(b) where there have been one or more previous postponements under subsection (1) above or (4) below, when taken together with the earlier specified period or periods,

exceeds six months beginning with the date of conviction.

(4) Where the defendant appeals against his conviction, the court may, on that account—

(a) postpone making any of the determinations mentioned in subsection (1) above for such period as it may specify; or

(b) where it has already exercised its powers under this section to postpone, extend the specified period.

(5) A postponement or extension under subsection ( 1) or (4) above may be made—

(a) on application by the defendant or theprosecutor; or

(b) by the court of its own motion.

(6) Unless the court is satisfied that there are exceptional circumstances, any postponement or extension under subsection (4) above shall not exceed the period ending three months after the date on which the appeal is determined or otherwise disposed of.

(7) Where the court exercises its power under subsection ( 1) or (4) above, it may nevertheless proceed to sentence, or otherwise deal with, the defendant in respect of the offence or any of the offences concerned."

6

As already stated, Soneji pleaded guilty on 24 March 2000 and Bullen on 3 April 2000, those date being the dates of conviction for the purposes of the Act. Sentence was adjourned to await the outcome of the trial of Everson. He was convicted on 25 May and 18 th August 2000 was fixed as the date when all three defendants would be sentenced. Each of the defendants was informed that there would be confiscation proceedings against him.

7

The case was listed on 29 June 2000 for an application by counsel for Everson to break the date for sentence but the application was not pursued. Counsel for Soneji and Bullen were present at the hearing, though not counsel who had appeared at the trial or who now appear. The powers of the Court with respect to confiscation proceedings and their application to the facts of the case were considered at that and other hearings. Counsel for Everson (Mr Henry) requested a hearing in September and counsel for Soneji (though not counsel for Bullen) requested an early hearing. The following exchange occurred:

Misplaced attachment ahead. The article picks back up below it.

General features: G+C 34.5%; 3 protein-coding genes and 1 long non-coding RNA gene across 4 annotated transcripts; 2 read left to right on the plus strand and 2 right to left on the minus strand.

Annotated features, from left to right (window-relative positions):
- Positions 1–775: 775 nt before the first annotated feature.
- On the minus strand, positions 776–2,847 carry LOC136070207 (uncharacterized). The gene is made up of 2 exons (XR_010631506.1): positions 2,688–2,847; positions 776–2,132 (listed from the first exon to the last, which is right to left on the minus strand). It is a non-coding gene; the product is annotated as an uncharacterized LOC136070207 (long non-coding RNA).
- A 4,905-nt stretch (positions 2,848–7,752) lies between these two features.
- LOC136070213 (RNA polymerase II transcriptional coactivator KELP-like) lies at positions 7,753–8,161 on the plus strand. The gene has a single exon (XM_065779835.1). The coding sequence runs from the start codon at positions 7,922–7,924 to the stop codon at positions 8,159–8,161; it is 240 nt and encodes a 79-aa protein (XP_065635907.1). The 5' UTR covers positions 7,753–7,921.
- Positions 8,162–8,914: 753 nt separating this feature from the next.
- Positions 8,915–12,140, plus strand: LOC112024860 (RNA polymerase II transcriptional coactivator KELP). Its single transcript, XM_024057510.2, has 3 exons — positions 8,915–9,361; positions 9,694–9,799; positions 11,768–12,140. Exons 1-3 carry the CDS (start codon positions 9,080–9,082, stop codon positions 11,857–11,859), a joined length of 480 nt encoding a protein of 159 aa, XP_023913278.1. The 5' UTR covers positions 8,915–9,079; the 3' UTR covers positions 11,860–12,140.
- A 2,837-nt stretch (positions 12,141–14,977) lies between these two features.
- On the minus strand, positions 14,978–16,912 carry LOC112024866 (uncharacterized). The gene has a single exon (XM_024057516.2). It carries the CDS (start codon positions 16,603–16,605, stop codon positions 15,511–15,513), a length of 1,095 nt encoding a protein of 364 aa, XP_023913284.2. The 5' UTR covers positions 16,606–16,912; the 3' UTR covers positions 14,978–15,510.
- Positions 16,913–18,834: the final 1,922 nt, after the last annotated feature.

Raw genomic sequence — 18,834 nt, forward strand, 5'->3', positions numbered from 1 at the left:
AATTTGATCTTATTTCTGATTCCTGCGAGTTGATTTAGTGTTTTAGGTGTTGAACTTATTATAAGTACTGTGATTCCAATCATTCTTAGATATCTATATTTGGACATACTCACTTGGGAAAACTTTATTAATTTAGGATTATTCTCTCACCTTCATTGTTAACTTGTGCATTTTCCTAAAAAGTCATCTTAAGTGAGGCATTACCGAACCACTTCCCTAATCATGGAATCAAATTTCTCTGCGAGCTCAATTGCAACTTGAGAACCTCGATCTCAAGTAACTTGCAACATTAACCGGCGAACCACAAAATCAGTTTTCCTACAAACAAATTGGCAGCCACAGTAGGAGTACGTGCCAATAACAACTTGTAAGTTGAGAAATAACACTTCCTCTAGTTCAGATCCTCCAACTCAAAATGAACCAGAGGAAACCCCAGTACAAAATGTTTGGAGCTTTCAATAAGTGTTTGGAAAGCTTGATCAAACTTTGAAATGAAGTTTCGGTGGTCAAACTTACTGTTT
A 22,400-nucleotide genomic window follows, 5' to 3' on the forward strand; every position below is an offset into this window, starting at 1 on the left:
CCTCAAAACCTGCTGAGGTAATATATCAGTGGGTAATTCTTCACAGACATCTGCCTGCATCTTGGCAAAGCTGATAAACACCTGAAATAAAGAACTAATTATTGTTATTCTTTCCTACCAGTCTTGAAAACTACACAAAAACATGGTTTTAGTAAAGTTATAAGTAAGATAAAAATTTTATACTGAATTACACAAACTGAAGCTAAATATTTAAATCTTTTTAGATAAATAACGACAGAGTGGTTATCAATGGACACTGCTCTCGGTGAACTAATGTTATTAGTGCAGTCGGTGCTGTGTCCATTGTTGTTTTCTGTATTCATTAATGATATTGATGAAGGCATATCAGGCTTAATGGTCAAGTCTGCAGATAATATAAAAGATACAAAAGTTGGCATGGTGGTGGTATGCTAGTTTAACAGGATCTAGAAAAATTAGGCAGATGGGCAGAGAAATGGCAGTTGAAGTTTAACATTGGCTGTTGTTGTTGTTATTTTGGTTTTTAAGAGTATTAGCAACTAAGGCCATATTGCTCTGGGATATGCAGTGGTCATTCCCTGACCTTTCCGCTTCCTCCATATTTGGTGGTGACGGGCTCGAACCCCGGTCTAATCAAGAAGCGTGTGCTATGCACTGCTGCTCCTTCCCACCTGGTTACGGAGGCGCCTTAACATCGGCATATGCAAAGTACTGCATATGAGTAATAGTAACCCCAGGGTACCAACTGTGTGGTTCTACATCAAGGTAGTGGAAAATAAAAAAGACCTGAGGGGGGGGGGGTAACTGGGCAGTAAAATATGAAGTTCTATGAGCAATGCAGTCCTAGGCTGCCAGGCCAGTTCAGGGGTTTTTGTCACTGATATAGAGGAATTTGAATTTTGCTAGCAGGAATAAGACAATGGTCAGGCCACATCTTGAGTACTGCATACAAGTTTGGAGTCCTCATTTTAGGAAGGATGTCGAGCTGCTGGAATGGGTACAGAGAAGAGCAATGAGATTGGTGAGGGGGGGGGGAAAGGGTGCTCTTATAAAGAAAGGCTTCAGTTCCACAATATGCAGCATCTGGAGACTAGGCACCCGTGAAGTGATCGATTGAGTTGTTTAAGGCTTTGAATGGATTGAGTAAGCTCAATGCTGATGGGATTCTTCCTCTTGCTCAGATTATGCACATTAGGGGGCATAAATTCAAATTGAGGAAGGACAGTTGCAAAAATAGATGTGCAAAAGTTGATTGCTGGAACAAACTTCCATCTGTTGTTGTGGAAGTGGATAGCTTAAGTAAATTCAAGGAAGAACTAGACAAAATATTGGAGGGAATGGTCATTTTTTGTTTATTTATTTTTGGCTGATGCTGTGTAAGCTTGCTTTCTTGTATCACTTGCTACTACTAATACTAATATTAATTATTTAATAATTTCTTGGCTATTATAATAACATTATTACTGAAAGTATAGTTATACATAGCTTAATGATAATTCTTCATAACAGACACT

"MR HENRY: Your Honour, may I deal with it in this way if I might; it has been helpful because all counsel have conferred this morning and have indicated that a final hearing, if it can be accommodated by the Court, or more importantly by your Honour, if it might be held in September. It is right to point out –

JUDGE FOCKE: The answer is no.

MR HENRY: Well your honour, it is right to point out.

MR WALBANK: I am very sorry to interrupt but Mr Henry seems to be proceeding on a false basis about the likely date on which the hearing could be accommodated. It might have been wise, before addressing your Honour on the timetable, to have some discussions, which I have now had, with Ms Benjamin the listing officer.

I understand from her that the earliest date when the hearing could be accommodated would be some time in the two weeks after 30 th October. That is the first occasion when your honour would be available to hear the confiscation proceedings."

Mr Walbank told the court of what he understood to be the inherent common law power, in some circumstances, to adjourn or postpone for a period of more than 6 months from conviction but added that "to be completely safe, it would be sensible in my submission, to consider whether there were exceptional circumstances justifying delay". Dates were fixed for the service of statements.

8

At the suggestion of counsel for Soneji, the judge directed that the matter was to be mentioned again on the proposed date for sentence, that is 18 August. The judge said that he had "pencilled in" a date "at the beginning of November, the week of 30 October" for the confiscation hearing, a date more than four months away.

9

On 18 August, the judge sentenced the defendants. Prior to sentence the confiscation hearing was formally postponed until after passing sentence and fixed for 30 October, that is outside the 6 month period mentioned in section 72A. The judge also ordered that the defendants should make any response to the prosecution's statement upon the confiscation order. As the judge stated when he gave a further ruling on 3 November 2000, no enquiry was made on 18 August of the defendants either as to the postponement or as to the fixing of the date of 30 October. The judge added: "There was no analysis of the factors which might amount to exceptional circumstances on that occasion nor how they might separately affect each defendant".

10

On 30 October, the prosecution requested a further postponement until a date in the new year. The defendants Soneji and Bullen then objected to the confiscation proceedings on the basis that no proper application had been made within six months. The judge stated in a ruling on 3...